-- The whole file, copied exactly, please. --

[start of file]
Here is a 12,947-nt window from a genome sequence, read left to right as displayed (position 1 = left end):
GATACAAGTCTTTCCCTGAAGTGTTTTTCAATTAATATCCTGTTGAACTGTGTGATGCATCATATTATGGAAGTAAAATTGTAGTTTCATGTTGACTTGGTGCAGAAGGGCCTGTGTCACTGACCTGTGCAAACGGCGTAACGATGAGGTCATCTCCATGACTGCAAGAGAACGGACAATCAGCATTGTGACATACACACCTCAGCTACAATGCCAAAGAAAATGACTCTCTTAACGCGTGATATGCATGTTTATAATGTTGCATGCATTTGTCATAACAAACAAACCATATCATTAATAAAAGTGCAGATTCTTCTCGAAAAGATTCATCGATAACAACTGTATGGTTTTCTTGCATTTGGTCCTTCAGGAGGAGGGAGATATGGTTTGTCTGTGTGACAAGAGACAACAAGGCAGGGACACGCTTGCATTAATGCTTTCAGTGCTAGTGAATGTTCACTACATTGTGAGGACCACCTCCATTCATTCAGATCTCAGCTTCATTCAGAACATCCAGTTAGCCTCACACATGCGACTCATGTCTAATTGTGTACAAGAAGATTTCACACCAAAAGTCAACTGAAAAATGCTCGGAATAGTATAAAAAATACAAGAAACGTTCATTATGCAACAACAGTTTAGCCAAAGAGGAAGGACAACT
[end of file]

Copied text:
Here is a 12,947-nt window from a genome sequence, read left to right as displayed (position 1 = left end):
GATACAAGTCTTTCCCTGAAGTGTTTTTCAATTAATATCCTGTTGAACTGTGTGATGCATCATATTATGGAAGTAAAATTGTAGTTTCATGTTGACTTGGTGCAGAAGGGCCTGTGTCACTGACCTGTGCAAACGGCGTAACGATGAGGTCATCTCCATGACTGCAAGAGAACGGACAATCAGCATTGTGACATACACACCTCAGCTACAATGCCAAAGAAAATGACTCTCTTAACGCGTGATATGCATGTTTATAATGTTGCATGCATTTGTCATAACAAACAAACCATATCATTAATAAAAGTGCAGATTCTTCTCGAAAAGATTCATCGATAACAACTGTATGGTTTTCTTGCATTTGGTCCTTCAGGAGGAGGGAGATATGGTTTGTCTGTGTGACAAGAGACAACAAGGCAGGGACACGCTTGCATTAATGCTTTCAGTGCTAGTGAATGTTCACTACATTGTGAGGACCACCTCCATTCATTCAGATCTCAGCTTCATTCAGAACATCCAGTTAGCCTCACACATGCGACTCATGTCTAATTGTGTACAAGAAGATTTCACACCAAAAGTCAACTGAAAAATGCTCGGAATAGTATAAAAAATACAAGAAACGTTCATTATGCAACAACAGTTTAGCCAAAGAGGAAGGACAACT